Festivus, with classic rituals like familial gatherings, totemic-but-mysterious objects and respect for ancestors, slouched forth from this milieu. "In the background was Durkheim's `Elementary Forms of Religious Life,' " Mr. O'Keefe recalled, "saying that religion is the unconscious projection of the group. And then the American philosopher Josiah Royce: religion is the worship of the beloved community."
If Mr. O'Keefe is the real father of Festivus, Jerry Stiller, the actor who played Frank Costanza, George Costanza's father, is its Santa Claus.
"I'll take that mantle," Mr. Stiller said in an interview from poolside at the Chateau Marmont in Los Angeles, where he was awaiting the premiere of "Meet the Fockers," a new film featuring his real son, Ben Stiller. "I'll wear my crown."
Mr. Stiller, 77, has his own interpretation of the Festivus rituals as portrayed on the "Seinfeld" episode, especially the feats of strength, which end with a wrestling match between him and George.
"It was another kind of way with dealing with something else that was going on at the time: the rebelliousness of the son against the father and the father trying to prove he was still stronger than the son," he said. "It was like King Lear." (In this case, though, the old man wins.)
Infused as Festivus is with so much potential meaning, it is not far-fetched to imagine it as a permanent part of the American holiday firmament, said Anthony F. Aveni, a professor of astronomy and anthropology at Colgate and the author of "The Book of the Year: A Brief History of Our Seasonal Holidays" (Oxford University Press, 2002). After all, Halloween used to be an obscure festival observed by few, Kwanzaa was invented by an academic in California in the 1960's, and Hanukkah has been reinvented in modern times to include gift-giving. "Even Christmas comes out of a pagan holiday that happened around the solstice," Professor Aveni said.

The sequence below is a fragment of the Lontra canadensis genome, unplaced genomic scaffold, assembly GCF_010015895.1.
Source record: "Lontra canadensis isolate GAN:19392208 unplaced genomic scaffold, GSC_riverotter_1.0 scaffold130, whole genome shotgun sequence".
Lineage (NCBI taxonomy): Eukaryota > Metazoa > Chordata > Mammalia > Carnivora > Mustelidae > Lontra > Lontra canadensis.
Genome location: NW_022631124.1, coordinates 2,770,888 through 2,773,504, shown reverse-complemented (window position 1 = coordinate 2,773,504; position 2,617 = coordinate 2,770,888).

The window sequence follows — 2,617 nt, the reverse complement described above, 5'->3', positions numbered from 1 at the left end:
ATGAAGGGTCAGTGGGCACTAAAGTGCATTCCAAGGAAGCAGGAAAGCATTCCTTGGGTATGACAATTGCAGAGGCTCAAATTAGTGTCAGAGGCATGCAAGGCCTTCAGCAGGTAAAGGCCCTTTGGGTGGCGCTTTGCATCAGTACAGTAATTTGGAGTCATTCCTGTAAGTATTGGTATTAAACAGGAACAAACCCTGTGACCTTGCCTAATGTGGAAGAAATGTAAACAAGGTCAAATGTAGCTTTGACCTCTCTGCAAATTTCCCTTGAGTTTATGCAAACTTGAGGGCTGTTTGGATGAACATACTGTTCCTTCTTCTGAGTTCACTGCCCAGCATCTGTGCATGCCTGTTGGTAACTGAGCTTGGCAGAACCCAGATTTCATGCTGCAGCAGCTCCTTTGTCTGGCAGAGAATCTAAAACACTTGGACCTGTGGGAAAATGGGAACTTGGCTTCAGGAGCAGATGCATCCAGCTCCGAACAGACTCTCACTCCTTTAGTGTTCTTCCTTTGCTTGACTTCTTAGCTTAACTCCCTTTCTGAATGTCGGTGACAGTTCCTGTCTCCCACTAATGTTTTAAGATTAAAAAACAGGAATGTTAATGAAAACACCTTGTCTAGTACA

The holiday does seem to be evolving.
The Festivus party to be given in Austin on Christmas Eve eve by Katherine Willis, an actress, and her husband is to include a backyard game of "pitching washers."
"There's basically a hole in the ground," she said. "You try to throw the washers in the hole, and apparently the more you drink the better you get at it."
A Web site she has set up, www.kwillis.com/festivus.html, provides downloads of a feats of strength challenge card, a list of grievances form and Festivus greeting cards, including one that reads, in a Hallmark-like typeface, "You're a disappointment! Happy Festivus!" Another Web site, www.crazygrrl.com, offers Festivus e-mail cards.
Ms. Soroka, in Tampa Bay, who has guests write their grievances in a ledger so she can show it at parties all year long, has added karaoke this year.
Some things just grow. "Last year," said Ms. Galdes of Chicago, "there was break dancing. I don't know how that happened."